Could it be royalties?
Cisplatin and carboplatin were discovered by accident in the 1960s when Michigan State University researchers used platinum electrodes for some experiments. The researchers though that the electrodes would be “inert,” i.e. that they would not react chemically. But when an electric current was applied, it reacted with the growth medium to form filaments that interfered with cell division. The researchers reasoned that this might be useful in cancer treatment, and the drugs were eventually patented in the 1970s. Bristol Myers Squib licensed the research from Michigan State and made a pretty penny doing so. But these patents have run out. And besides, the royalties due to MSU were never more than a several million a year.
Could it be that carboplatin is just really, really difficult to make?
Carboplatin is a crystalline powder that becomes active (able to mess with the DNA of cancer cells) when it’s dissolved in water. The patent filing for the drug explains various possible ways to synthesize the drug. I am not a trained chemist—far from it—but these seem to involve dissolving the drug components in water or acid. Then the solution is heated for an hour or so, until it evaporates to dryness. After that, the residue is collected, washed with ether and dried again. Again, I am no expert in the art of chemistry, but that doesn’t SOUND so difficult.
Maybe it depends on where the Carboplatin is purchased?
So I ask Dr. Rugo, my oncologist, about the high price of Carboplatin. “I’m not sure,” she says. “I could ask the pharmacy for you. It may be that they just didn’t buy the generic for your infusion.” Later, I go home and log on to pharmacychecker.com, a Canadian generic drug site. If I bought my Carboplatin over the Internet, my dose would cost $20,000! Using that for comparison, UCSF is getting a bargain at only $9,522.
Then during my last chemo infusion, I ask an intern about my Carboplatin research. She says she’s not sure about that particular drug, but someone did tell her that the Infusion Center is what makes the UCSF Mt. Zion Hospital profitable. “Everything else—the clinics, the imaging and all that—operate in the red,” she says. “The infusion center brings the whole hospital into the black.” I have mentioned this idea to several clinicians in the last month and they’ve all nodded knowingly.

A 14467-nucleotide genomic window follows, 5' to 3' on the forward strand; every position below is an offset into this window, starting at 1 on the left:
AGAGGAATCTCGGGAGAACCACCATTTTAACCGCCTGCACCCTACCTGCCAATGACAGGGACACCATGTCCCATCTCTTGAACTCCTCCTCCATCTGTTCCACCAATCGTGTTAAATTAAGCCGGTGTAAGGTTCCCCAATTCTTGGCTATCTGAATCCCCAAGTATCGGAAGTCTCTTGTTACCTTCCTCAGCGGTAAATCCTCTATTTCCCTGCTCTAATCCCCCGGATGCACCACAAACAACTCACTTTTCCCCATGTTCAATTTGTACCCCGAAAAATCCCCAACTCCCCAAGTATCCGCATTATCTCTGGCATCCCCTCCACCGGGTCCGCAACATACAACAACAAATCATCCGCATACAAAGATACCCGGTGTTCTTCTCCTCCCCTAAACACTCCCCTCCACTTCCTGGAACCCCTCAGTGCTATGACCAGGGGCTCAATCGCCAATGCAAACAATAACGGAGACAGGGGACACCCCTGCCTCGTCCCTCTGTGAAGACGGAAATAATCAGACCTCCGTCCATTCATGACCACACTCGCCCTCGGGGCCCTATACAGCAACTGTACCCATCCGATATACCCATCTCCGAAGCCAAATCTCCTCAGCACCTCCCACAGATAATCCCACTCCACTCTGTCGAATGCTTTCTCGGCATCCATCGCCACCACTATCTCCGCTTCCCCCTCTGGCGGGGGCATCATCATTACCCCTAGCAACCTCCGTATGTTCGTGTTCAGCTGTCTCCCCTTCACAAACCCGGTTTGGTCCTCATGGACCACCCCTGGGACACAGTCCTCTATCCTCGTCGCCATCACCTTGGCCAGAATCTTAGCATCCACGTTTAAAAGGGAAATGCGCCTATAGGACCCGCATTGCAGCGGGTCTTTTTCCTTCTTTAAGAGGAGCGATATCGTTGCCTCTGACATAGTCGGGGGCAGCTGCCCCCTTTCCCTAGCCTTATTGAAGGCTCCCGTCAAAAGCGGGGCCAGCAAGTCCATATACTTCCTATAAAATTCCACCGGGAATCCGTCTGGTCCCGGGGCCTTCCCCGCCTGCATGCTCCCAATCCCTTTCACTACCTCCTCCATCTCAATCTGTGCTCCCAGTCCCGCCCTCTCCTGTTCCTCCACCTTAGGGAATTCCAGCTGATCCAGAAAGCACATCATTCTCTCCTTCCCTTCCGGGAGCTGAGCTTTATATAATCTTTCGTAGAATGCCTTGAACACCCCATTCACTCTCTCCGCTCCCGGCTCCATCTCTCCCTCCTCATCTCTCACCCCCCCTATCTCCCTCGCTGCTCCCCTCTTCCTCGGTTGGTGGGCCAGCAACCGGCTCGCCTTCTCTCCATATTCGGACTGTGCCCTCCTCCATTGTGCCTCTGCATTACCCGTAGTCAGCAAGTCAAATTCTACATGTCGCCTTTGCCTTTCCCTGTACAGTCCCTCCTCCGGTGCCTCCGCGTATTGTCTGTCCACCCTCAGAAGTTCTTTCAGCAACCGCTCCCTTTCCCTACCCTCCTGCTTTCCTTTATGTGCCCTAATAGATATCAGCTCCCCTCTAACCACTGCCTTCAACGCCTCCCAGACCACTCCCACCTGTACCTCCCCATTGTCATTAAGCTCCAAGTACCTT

I mention my research to my brother, who has had a run-in with localized liver cancer and a scare when docs saw a spot on his lung that turned out to be nothing. “You know what I think?” he says. “I think that those numbers aren’t really real to anyone. They’re just numbers on a spreadsheet. The hospital bills the insurance company, or Medicare, which debits some account, somewhere. The cost doesn’t enter into the world in a way that makes people deal with it.”
I think he’s onto something. You can bet I would have noticed if I’d had to count out 95 hundred-dollar bills before they hooked up the IV bag with my first Carboplatin dose. Or perhaps if Blue Cross had to pay my bill in cash, they’d negotiate a better deal. Of course, that’s never going to happen.
The incidence of cancer is expected to more than double in the coming decades, according to the World Health Organization, so pharmaceutical companies are falling all over each other trying to bring more anti-cancer drugs to market. I guess I’m glad that anti-cancer drugs are so profitable. Hopefully, I will live to see my grandchildren because they can make a lot of money curing tumors like the one that appeared in my left breast last summer.
But does it have to be so obscenely profitable? Don’t lawmakers and health insurance executives have heart palpitations when they look at the cost-per-dose of oncology medicines? Apparently not.
After almost a month of pecking away at this question, I don’t have an answer. I suspect, however, that my husband’s quip at the beginning of this little project may be closest to the truth.
“Why does big pharma charge so much for chemo drugs?” he said, chuckling. “Because they can.”